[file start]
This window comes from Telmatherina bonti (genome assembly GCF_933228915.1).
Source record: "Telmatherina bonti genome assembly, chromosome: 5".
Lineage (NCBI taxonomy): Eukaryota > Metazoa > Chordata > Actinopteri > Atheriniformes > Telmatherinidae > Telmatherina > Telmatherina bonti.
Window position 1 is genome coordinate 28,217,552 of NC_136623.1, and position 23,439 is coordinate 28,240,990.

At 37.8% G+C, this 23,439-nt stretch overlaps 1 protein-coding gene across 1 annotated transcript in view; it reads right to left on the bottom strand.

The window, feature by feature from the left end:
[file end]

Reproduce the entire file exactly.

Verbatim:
This window comes from Telmatherina bonti (genome assembly GCF_933228915.1).
Source record: "Telmatherina bonti genome assembly, chromosome: 5".
Lineage (NCBI taxonomy): Eukaryota > Metazoa > Chordata > Actinopteri > Atheriniformes > Telmatherinidae > Telmatherina > Telmatherina bonti.
Window position 1 is genome coordinate 28,217,552 of NC_136623.1, and position 23,439 is coordinate 28,240,990.

At 37.8% G+C, this 23,439-nt stretch overlaps 1 protein-coding gene across 1 annotated transcript in view; it reads right to left on the bottom strand.

The window, feature by feature from the left end: